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Selling Yourself to Marketing Research: MyMp3 and Others

October 23, 2009 Leave a comment

My brother sent me a video the other day.  He filmed the band Dot Dot Dot doing an acoustic live version of one of their songs.  While I did not like the songs on the band’s website, I really did enjoy this acoustic rendering.  My initial reaction was… I have to get my hands on this audio file!  After searching their website and looking them up on Limewire, I started to realize that I wasn’t going to find the file.  My last and final option was using a freeware program called MyMp3.  This program records any sound that is streaming through your computer’s audio card.  It then saves the file and you can store it as an mp3 or wave.

So, I downloaded it.  I went to install it and I was prompted by a license agreement.  I was going to rush through it as I usually do…  But then, I remembered a conversation I had in class with a fellow student.  We jokingly said that these agreements probably sign your life away and no one seems to be bothered by it.  After some laughs we asked ourselves, what do they actually say?  Have you ever read one?  Have you ever sat down and analyzed the entire agreement before agreeing to it?

Of course, I stopped myself and started to read the agreement for MyMp3.  Check out how ridiculous it is…

“In order to provide this free download, RelevantKnowledge software, provided by TMRG, Inc., a comScore, Inc. company, is included in this download. This software allows millions of participants in an online market research community to voice their opinions by allowing their online browsing and purchasing behavior to be monitored, collected, aggregated, and once anonymized, used to generate market reports which our clients use to understand Internet trends and patterns and other market research purposes. The information which is monitored and collected includes internet usage information, basic demographic information, certain hardware, software, computer configuration and application usage information about the computer on which you install RelevantKnowledge. We may use the information that we monitor, such as name and address, to better understand your household demographics; for example, we may combine the information that you provide us with additional information from consumer data brokers and other data sources in accordance with our privacy policy. We make commercially viable efforts to automatically filter confidential personally identifiable information and to purge our databases of such information about our panelists when inadvertently collected. By clicking Accept, you acknowledge that you are 18 years of age or older, an authorized user of this computer, and that you have read, agreed to, and have obtained the consent to the terms and conditions of the Privacy Statement and User License Agreement from anyone who will be using the computer on which you install this application.”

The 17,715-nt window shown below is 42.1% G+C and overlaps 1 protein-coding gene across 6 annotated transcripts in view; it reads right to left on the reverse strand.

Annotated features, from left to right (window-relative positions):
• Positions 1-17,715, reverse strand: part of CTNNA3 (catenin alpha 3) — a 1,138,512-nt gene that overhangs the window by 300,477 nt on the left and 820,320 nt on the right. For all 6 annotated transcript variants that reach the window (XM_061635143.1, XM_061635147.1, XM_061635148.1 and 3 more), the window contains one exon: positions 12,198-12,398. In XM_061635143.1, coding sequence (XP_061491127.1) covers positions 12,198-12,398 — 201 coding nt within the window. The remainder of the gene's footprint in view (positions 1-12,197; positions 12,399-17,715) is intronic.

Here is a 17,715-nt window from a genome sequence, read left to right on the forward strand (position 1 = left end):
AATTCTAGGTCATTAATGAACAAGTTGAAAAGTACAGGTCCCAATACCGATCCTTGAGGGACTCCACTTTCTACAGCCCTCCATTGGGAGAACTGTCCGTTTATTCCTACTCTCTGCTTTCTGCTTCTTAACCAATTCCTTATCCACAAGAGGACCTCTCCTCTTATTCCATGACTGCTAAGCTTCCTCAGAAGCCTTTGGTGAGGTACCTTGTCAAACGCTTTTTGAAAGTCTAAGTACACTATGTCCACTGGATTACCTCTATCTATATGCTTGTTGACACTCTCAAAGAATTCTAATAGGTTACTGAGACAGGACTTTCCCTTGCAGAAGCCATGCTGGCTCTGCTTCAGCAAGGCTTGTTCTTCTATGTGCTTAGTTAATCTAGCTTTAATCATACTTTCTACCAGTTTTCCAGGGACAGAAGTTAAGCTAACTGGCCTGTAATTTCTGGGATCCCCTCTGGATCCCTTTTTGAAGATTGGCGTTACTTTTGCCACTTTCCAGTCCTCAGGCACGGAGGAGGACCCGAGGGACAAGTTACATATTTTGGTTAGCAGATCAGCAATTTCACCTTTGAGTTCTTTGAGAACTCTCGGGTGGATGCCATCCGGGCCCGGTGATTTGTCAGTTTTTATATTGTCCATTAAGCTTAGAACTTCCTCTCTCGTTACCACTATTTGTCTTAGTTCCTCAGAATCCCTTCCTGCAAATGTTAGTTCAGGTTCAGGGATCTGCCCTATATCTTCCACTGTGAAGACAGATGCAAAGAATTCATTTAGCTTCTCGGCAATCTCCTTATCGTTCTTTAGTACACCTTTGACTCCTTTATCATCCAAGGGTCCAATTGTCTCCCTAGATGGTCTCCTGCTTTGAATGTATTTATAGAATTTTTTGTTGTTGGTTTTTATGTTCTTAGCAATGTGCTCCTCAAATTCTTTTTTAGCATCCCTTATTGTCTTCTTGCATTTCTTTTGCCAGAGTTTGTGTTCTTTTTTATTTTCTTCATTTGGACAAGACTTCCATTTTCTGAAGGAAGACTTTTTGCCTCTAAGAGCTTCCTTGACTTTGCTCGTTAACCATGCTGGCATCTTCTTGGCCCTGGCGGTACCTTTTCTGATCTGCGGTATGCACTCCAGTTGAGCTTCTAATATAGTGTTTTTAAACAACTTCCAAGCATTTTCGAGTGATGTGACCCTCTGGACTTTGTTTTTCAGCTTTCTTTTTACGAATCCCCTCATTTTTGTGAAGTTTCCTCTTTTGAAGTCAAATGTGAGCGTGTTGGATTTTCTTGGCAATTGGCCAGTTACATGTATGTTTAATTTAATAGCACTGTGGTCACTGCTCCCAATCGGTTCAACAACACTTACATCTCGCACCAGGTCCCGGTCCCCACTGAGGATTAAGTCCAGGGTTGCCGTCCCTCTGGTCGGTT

The moral of the story is simple; something that’s “free” probably isn’t.  In this post-post-modern era we live in, corporations are getting smart about how they attract users.  Facebook, Myspace, Blogs, Gmail, Chrome and so on, are all free to use because the companies who own them sell all this data to the highest bidder.  Ad companies, marketers, large corporations… they all want to know about you.  They want to know how to market their products.  Obviously, it’s hard not to use such products, but the low budget ones like MyMp3 are probably better left alone.  So, be careful about what “free” products you use, because you’ll end up selling yourself.